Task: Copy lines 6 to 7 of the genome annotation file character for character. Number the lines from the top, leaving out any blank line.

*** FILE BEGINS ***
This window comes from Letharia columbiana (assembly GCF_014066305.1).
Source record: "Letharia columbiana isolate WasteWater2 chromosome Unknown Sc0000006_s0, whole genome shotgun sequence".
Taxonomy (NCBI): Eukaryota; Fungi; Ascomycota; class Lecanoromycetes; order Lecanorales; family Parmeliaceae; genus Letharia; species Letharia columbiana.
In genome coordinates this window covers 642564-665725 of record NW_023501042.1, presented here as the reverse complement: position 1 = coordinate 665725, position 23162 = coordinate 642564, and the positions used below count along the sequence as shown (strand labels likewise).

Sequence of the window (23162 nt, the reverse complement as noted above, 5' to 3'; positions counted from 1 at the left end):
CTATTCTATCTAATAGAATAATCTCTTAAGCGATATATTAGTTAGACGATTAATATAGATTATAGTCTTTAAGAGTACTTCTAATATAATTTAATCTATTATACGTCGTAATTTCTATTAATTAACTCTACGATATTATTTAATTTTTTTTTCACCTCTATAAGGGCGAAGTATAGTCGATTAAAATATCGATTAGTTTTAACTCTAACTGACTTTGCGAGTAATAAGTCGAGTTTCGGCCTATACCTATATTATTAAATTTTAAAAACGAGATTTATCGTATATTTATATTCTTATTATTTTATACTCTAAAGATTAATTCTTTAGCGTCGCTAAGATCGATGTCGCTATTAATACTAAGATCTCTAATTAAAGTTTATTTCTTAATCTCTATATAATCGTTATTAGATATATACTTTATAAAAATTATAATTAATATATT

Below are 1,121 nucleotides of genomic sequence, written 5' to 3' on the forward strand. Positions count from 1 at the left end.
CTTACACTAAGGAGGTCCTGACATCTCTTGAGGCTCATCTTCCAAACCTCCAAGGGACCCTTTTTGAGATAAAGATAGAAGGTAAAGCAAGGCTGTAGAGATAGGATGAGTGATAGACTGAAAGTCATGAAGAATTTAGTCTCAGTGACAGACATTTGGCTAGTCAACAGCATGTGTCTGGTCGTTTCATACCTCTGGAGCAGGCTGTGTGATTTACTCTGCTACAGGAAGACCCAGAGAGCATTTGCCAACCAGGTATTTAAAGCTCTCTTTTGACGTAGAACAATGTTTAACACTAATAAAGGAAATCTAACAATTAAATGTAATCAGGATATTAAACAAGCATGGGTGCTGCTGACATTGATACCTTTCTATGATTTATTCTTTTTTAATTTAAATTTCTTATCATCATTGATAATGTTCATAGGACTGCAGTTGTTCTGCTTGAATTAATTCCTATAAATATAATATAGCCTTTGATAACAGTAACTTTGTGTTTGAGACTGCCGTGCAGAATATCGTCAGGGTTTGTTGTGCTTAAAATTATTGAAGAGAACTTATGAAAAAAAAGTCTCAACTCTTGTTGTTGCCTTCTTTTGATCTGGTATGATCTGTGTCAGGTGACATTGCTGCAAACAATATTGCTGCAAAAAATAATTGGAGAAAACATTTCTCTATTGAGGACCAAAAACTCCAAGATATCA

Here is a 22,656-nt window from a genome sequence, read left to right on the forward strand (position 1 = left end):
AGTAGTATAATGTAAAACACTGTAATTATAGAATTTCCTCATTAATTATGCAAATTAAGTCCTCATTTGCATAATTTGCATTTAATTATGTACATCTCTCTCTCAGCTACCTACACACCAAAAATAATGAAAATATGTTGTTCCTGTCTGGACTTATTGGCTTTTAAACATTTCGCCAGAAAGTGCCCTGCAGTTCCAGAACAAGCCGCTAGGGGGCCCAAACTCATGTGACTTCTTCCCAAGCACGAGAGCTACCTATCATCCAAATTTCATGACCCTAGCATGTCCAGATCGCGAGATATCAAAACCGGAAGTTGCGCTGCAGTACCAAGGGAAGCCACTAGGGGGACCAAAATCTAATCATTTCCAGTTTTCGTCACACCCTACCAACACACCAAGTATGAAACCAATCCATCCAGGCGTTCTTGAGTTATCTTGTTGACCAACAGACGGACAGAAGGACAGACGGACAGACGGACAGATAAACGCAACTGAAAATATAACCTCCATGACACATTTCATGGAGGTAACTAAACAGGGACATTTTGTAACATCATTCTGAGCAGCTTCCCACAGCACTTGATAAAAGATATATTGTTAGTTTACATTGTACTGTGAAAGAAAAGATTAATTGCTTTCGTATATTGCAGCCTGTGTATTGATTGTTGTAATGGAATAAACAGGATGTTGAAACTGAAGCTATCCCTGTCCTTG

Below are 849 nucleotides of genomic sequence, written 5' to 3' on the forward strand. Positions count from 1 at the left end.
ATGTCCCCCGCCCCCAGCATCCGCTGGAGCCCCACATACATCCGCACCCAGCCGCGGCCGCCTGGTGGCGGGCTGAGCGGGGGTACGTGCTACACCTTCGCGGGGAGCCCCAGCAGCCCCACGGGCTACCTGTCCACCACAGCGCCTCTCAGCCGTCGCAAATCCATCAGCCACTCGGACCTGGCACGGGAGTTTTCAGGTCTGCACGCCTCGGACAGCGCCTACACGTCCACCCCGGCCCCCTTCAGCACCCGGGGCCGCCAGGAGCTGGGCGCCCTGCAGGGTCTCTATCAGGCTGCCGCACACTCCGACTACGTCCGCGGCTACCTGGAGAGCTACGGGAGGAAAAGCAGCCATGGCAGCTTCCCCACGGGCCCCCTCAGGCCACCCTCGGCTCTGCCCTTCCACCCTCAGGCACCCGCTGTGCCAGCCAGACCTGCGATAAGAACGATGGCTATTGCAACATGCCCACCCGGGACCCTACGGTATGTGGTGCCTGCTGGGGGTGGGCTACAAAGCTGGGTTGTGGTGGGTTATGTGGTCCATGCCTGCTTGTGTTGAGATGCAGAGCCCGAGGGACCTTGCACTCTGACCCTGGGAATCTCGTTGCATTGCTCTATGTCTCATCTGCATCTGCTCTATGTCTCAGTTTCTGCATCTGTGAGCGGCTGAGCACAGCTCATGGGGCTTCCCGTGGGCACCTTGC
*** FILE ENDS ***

CTATTCTATCTAATAGAATAATCTCTTAAGCGATATATTAGTTAGACGATTAATATAGATTATAGTCTTTAAGAGTACTTCTAATATAATTTAATCTATTATACGTCGTAATTTCTATTAATTAACTCTACGATATTATTTAATTTTTTTTTCACCTCTATAAGGGCGAAGTATAGTCGATTAAAATATCGATTAGTTTTAACTCTAACTGACTTTGCGAGTAATAAGTCGAGTTTCGGCCTATACCTATATTATTAAATTTTAAAAACGAGATTTATCGTATATTTATATTCTTATTATTTTATACTCTAAAGATTAATTCTTTAGCGTCGCTAAGATCGATGTCGCTATTAATACTAAGATCTCTAATTAAAGTTTATTTCTTAATCTCTATATAATCGTTATTAGATATATACTTTATAAAAATTATAATTAATATATT

Below are 1,121 nucleotides of genomic sequence, written 5' to 3' on the forward strand. Positions count from 1 at the left end.